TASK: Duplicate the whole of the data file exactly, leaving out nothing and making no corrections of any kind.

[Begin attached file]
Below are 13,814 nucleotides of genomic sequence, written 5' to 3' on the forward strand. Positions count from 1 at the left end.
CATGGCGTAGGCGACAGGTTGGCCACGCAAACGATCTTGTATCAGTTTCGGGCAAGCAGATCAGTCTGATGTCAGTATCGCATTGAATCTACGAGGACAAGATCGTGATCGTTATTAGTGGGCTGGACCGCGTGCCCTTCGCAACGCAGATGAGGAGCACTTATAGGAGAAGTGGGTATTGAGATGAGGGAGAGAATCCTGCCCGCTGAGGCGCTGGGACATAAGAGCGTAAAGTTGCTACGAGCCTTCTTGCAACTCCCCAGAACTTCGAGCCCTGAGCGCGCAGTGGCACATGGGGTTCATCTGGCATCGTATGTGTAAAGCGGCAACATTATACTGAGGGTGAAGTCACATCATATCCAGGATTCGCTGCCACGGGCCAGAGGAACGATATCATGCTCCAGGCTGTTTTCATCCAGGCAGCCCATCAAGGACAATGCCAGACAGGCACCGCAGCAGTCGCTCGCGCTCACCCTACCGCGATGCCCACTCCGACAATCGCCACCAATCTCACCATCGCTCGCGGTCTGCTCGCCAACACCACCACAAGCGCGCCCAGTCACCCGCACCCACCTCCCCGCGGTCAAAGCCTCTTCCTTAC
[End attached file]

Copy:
Below are 13,814 nucleotides of genomic sequence, written 5' to 3' on the forward strand. Positions count from 1 at the left end.
CATGGCGTAGGCGACAGGTTGGCCACGCAAACGATCTTGTATCAGTTTCGGGCAAGCAGATCAGTCTGATGTCAGTATCGCATTGAATCTACGAGGACAAGATCGTGATCGTTATTAGTGGGCTGGACCGCGTGCCCTTCGCAACGCAGATGAGGAGCACTTATAGGAGAAGTGGGTATTGAGATGAGGGAGAGAATCCTGCCCGCTGAGGCGCTGGGACATAAGAGCGTAAAGTTGCTACGAGCCTTCTTGCAACTCCCCAGAACTTCGAGCCCTGAGCGCGCAGTGGCACATGGGGTTCATCTGGCATCGTATGTGTAAAGCGGCAACATTATACTGAGGGTGAAGTCACATCATATCCAGGATTCGCTGCCACGGGCCAGAGGAACGATATCATGCTCCAGGCTGTTTTCATCCAGGCAGCCCATCAAGGACAATGCCAGACAGGCACCGCAGCAGTCGCTCGCGCTCACCCTACCGCGATGCCCACTCCGACAATCGCCACCAATCTCACCATCGCTCGCGGTCTGCTCGCCAACACCACCACAAGCGCGCCCAGTCACCCGCACCCACCTCCCCGCGGTCAAAGCCTCTTCCTTAC